By Amanda Sutton, Guest Contributor
1. There is never a better time to tell your story.
The most exciting and newsworthy aspect of launching a new business, is you. So it’s a good idea to get used to talking about; your start, your experiences, what drives you, what brought you here – personal stories in the media have never been so desired or beneficial to a new company. The sooner you can get comfortable with telling your story, the more opportunities you will open up.
Your story may not only appeal to industry or business outlets, but a lifestyle focused approach could introduce your product or service an audience that you never thought of targeting. PR people know journalists, and they know how to tell a good story. Get out there.
2. You have a limited budget.
In this over segmented age of marketing services, how is one company to know in which basket to put all of their hard earned eggs: Copywriting? Online marketing? Video? Social media? It is the greatest time of opportunity, but also one of the most overwhelming undertakings to access these “free marketing” tools – and as we all know by now, none of them is truly free. Investing in a copywriter as an example, that’s great for content – but knowing how to leverage that content into multiple opportunities to support your vision, partners, sales, events, news, while delivering a strong corporate message? That takes a broader skill set.
Luckily, PR pros are the Swiss army knife of marketers, blurring the lines between writer, sales and brand champions. Not only will a well-done PR campaign live forever online, but the affects can be quantified in social sharing, blog content, web traffic, Google rankings as well as boosting strategic partnerships, industry credibility, community impact and internal morale. There is no better investment of your money than that.
3. You need investors.
Today’s angel investors are looking for a well rounded portfolio of clients – this could just as easily be you. On the flip side, your company may want the benefit of multiple investors and the diverse knowledge and experience that comes with that. But how would they begin to find you? While the world of tweeting and sharing may go a long way to build your fan base and support your brand – these VIPs are also looking to their own industry (and local) news sources to expand their horizons and seek out companies that are serious about success.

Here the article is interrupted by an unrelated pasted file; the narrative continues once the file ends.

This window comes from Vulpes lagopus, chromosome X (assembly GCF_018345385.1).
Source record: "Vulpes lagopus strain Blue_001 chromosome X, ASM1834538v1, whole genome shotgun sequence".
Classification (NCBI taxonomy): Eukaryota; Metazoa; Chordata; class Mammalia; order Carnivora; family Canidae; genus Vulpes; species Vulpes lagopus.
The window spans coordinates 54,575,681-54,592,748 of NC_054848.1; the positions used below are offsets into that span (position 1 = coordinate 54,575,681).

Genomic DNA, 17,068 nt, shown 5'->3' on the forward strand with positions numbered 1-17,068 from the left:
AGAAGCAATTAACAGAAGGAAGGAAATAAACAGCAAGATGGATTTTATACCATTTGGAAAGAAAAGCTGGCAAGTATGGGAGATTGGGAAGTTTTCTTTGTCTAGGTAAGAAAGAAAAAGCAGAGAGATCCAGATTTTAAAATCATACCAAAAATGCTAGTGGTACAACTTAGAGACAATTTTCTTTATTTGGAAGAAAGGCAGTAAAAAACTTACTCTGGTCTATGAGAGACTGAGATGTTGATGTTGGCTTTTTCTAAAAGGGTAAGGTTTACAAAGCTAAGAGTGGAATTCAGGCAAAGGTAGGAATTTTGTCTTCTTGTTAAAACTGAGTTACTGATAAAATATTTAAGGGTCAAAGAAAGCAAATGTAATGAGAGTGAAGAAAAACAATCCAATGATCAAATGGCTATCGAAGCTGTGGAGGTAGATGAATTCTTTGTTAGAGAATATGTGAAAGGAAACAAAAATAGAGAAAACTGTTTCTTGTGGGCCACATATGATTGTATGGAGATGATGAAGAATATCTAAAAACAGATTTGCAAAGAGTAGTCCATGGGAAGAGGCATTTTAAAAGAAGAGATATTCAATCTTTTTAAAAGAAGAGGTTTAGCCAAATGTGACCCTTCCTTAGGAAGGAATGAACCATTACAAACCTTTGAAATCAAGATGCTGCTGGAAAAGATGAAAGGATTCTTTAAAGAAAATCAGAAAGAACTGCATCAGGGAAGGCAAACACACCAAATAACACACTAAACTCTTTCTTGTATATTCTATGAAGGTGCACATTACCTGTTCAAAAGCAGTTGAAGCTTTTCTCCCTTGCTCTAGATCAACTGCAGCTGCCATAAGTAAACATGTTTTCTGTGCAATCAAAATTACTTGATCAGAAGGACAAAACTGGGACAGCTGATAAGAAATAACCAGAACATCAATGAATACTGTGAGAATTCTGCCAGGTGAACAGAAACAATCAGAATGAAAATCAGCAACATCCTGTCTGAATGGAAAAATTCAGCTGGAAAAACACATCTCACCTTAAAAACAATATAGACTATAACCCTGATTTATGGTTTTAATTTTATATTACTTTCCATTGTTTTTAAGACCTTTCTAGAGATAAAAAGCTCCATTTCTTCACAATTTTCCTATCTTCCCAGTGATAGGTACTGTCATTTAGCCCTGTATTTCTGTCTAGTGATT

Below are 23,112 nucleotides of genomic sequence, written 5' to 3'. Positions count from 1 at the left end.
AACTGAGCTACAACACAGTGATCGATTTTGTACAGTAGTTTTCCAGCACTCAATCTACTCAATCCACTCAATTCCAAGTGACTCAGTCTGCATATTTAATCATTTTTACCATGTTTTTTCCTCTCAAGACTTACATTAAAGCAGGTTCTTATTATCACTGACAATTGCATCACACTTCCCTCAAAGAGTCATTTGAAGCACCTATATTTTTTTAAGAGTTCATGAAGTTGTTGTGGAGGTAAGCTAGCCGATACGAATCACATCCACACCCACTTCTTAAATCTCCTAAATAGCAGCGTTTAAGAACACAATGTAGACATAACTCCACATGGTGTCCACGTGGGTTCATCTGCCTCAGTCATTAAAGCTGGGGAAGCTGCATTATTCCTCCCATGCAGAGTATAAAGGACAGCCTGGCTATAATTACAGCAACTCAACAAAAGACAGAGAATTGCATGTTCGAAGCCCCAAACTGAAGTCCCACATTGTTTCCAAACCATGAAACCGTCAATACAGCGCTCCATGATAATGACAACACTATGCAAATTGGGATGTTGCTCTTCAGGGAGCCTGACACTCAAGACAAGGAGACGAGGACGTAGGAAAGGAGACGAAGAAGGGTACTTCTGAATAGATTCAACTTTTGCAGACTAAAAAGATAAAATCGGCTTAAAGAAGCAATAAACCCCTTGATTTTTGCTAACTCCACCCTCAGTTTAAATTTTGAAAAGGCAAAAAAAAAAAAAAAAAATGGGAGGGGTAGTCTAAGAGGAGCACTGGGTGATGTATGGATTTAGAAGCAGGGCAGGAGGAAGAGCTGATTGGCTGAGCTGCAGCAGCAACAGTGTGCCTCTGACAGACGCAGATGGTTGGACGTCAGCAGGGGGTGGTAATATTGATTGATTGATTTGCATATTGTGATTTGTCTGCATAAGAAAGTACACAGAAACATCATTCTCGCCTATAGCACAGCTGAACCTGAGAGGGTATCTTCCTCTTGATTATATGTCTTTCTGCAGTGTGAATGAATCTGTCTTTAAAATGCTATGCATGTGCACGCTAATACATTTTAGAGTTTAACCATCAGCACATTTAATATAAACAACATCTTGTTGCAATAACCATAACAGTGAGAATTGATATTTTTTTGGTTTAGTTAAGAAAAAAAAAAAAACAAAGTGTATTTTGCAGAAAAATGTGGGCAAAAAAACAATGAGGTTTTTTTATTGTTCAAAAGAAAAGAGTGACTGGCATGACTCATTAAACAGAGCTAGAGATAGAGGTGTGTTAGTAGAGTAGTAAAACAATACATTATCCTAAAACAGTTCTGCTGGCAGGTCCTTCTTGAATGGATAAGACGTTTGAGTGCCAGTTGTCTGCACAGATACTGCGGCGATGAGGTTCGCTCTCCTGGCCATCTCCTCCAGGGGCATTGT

This can include trusted and relevant sources from MoneySense to Globe & Mail, CBC to BNN, and the like. What exposure from these sources can do is lend to your credibility from third party experts and give insight into why you or your product may be something to consider investing in long-term. It is not an easy task to entice these outlets to feature your story or your product. You will need help. Angels are everywhere.
4. Innovation is always news.
Let’s face it – some business sections of your favourite publication can get a little… cynical. I’ve once heard the business section of the New York Times be referred to as the (anti) business section by a well known investor and serial entrepreneur. To this end, it’s not that journalists are looking for negative or disheartening stories, I just really think not as many positive ones come across their desk.
Journalists will always be open to discussing the positive or innovative developments happening in areas of technology, environment, business, health, finance and elsewhere. If you feel your product has gone a long way to advance or improve an old system and you are tired of handing out sell sheets, PR can be your number one ally.
5. You only get one chance to make a good first impression.
Some may no longer think this applies in today’s ‘here today-gone tomorrow-back again next week’ society. Instant gratification combined with access to a wide audience is an enticing thing for a new CEO or President. You have the power to attract, retract, rephrase, paraphrase at whatever interval and whatever mood suits you. But know this – smart people will always flock to the truth. “If you can get people to buy into your vision and they can trust that vision …they will trust you and give you business.” Harris Diamond
PR should be a skill used to help businesses hone in on their truth and articulate their core key messages. This is what you can stand on when going public. This will launch you on the right foot and solidify a strong foundation of followers.
For information on Catalyst CCs ‘PR Launch Kit’ for Starts Ups click here.
About the author:
Amanda Sutton is an entrepreneur, mother, wife and owner of Catalyst communications choreography. With 15 years in PR working with SMB clients, including BizLaunch, Amanda helps companies gain clarity and direction with their brand message and creates news and engagement through PR using media, community and social channels. Her blog has amassed a strong following and is a great source for the small business owner including tips, advice and industry insights into the ever-evolving world of PR and marketing. Contact her through www.catalystcc.ca or follower her at @catalystpr.